throw fEx;
    }
  }
}

class TryException extends Exception {
}

class FinallyException extends Exception {
}

A new constructor and two new methods were added to the Throwable class in JDK 7. These are as below:

Throwable.getSupressed(); // Returns Throwable[]
Throwable.addSupressed(aThrowable);

with this new approach, we can handle those suppressed exception as well.

public class SuppressedExceptions {
  public static void main(String[] args) throws Exception {
    try {
        callTryFinallyBlock();
    } catch (Exception e) {
        e.printStackTrace();
        for(Throwable t: e.getSuppressed())
        {
            t.printStackTrace();
        }
    }
  }

  private static void callTryFinallyBlock() throws Exception {
    Throwable t = null;
    try 
    {
        throw new TryException();
    }
    catch (Exception e) {
        t = e;
    }
    finally
    {
        FinallyException fEx = new FinallyException();
        if(t != null)fEx.addSuppressed(t);
        throw fEx;
    }
  }
}

class TryException extends Exception {
}

class FinallyException extends Exception {
}

In Java7 try-with-resources; the exception at AutoCloseable::close() is added as suppressed exception by default along with try exception.

Also aware that this is different from chained exceptions (were introduced with JDK 1.4 and were intended to make it possible to easily track causal relationships between exceptions.)

share|improve this answer

ARM - Automatic Resource Management(Introduced since Java 7)

Take a very simple example

static String readFirstLineFromFileWithFinallyBlock(String path)
                                                     throws IOException {
    BufferedReader br = new BufferedReader(new FileReader(path));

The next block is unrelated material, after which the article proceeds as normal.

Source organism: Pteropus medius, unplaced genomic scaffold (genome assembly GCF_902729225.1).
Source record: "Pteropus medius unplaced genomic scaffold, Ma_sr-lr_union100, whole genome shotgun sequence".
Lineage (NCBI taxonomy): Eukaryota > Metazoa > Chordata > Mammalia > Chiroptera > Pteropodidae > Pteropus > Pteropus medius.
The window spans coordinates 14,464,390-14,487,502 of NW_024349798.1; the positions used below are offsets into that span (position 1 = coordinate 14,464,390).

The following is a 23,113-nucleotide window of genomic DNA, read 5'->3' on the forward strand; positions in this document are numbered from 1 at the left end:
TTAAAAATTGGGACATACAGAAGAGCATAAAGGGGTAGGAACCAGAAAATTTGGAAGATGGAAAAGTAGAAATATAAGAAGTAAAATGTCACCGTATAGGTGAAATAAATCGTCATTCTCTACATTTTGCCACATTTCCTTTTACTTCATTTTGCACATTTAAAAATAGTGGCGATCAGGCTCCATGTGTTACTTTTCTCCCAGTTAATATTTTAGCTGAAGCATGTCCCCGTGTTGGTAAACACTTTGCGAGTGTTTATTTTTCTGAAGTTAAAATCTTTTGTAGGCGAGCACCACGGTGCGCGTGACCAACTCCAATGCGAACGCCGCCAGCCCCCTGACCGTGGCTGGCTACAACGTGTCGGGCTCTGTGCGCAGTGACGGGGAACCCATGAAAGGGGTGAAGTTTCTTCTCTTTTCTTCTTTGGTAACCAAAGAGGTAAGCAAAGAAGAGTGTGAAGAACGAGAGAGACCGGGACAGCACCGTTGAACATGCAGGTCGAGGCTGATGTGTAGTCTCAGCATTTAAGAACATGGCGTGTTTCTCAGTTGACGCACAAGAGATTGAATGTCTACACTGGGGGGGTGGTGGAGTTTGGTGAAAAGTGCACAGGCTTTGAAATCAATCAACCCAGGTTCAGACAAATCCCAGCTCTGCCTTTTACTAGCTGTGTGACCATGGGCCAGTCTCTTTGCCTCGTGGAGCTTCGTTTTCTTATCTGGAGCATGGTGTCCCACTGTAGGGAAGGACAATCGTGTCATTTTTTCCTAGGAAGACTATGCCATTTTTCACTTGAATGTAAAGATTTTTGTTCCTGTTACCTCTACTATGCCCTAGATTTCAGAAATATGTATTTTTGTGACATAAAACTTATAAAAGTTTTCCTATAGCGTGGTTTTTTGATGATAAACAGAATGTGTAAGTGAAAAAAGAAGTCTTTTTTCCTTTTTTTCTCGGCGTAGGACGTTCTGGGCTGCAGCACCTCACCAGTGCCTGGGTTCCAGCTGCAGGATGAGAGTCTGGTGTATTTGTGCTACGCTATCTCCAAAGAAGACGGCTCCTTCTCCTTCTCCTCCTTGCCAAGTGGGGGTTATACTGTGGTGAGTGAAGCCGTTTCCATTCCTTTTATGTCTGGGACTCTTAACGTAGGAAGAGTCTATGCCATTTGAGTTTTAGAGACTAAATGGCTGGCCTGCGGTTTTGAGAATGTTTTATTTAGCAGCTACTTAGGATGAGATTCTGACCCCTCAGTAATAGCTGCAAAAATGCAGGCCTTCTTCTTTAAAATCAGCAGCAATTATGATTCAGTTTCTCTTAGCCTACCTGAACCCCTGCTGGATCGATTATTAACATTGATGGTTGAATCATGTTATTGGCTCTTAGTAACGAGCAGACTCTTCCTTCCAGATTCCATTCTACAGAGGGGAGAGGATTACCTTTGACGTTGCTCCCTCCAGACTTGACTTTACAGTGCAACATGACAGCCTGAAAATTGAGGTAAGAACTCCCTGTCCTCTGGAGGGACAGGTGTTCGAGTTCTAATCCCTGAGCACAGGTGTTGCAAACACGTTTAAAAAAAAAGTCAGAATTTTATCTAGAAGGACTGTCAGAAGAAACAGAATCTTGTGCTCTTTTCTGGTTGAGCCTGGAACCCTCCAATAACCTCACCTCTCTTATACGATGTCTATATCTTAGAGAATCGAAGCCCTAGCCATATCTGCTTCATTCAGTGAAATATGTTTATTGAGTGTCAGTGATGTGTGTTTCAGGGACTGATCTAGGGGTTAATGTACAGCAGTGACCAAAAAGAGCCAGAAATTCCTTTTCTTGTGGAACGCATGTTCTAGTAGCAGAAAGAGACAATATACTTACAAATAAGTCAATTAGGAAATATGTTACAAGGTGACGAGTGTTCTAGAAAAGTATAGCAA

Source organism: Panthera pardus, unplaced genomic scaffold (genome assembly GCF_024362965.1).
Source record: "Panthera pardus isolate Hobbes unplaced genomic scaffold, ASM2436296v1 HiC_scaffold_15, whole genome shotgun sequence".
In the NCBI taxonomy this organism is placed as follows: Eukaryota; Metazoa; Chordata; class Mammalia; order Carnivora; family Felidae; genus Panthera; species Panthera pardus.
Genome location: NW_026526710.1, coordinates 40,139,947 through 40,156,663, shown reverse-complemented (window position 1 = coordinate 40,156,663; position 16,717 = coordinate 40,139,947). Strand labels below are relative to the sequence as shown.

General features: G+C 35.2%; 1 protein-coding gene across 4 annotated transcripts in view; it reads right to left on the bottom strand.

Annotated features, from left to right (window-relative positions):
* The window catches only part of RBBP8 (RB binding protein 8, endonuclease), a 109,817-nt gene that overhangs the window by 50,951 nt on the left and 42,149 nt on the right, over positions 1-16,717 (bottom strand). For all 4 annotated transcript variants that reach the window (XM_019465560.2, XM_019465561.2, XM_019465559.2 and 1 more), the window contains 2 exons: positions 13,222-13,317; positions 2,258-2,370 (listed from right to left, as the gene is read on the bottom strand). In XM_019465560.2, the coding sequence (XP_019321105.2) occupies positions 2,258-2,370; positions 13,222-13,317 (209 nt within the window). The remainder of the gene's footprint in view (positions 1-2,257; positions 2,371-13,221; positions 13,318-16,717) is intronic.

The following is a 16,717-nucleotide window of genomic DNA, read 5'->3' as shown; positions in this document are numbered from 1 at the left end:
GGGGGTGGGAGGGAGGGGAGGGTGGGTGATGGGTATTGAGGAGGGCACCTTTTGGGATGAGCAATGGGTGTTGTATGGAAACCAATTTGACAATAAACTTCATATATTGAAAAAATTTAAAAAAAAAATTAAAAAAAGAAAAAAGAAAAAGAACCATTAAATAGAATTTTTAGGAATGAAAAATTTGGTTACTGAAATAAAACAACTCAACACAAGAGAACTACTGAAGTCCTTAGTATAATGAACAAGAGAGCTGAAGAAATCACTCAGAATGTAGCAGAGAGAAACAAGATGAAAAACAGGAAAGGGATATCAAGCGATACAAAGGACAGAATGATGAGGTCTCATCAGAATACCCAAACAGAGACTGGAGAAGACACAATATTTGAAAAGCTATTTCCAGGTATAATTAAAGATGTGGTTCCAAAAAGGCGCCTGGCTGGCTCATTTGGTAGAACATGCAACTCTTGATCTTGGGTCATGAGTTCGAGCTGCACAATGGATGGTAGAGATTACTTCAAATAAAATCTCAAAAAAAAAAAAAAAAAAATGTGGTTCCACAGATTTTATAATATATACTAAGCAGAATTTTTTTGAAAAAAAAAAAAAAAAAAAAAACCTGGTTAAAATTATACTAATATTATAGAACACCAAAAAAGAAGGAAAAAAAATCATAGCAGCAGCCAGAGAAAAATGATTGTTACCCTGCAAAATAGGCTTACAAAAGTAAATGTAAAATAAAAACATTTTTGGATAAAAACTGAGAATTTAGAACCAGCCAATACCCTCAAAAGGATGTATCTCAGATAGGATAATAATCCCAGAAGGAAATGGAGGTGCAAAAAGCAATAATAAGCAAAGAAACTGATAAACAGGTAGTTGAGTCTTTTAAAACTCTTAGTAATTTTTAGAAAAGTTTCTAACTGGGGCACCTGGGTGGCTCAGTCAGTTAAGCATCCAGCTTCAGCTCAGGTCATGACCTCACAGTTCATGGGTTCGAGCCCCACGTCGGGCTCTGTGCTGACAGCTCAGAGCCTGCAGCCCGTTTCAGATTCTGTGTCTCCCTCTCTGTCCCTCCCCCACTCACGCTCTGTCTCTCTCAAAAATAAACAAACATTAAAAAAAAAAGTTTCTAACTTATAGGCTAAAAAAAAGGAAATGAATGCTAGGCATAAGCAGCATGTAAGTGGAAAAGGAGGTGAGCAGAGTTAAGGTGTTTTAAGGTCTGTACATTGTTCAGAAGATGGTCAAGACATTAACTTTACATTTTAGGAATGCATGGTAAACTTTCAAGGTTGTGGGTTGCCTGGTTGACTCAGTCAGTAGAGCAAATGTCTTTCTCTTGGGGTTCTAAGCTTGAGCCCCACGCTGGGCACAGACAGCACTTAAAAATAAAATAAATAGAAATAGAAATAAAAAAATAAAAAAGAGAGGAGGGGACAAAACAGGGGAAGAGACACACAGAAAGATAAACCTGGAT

try {
        return br.readLine();
    } finally {
        if (br != null) br.close();
    }
}

Now if readLine() function throws Exception and then even close() function [in finally block] throws exception then the later is given more priority and is thrown back to the calling function. In this case the Exception thrown by the readLine() method is said to be suppressed.

Since java 7 functionality has been provided to retrieve those suppressed Exceptions. You can call public final java.lang.Throwable[] getSuppressed() function on the catched throwable object to view the supressed Exceptions.

share|improve this answer
1  
In this case though, the Exception that originates from the try{} block will not automatically be suppressed. The programmer may choose to do so, which you haven't. Only try-with-resources, when need be, shall suppress exceptions automatically. And when he does, it is the exception from your equivalent finally block that will become suppressed. –  Martin Andersson Nov 5 '13 at 15:40

Your Answer

 
discard

By posting your answer, you agree to the privacy policy and terms of service.

Not the answer you're looking for? Browse other questions tagged or ask your own question.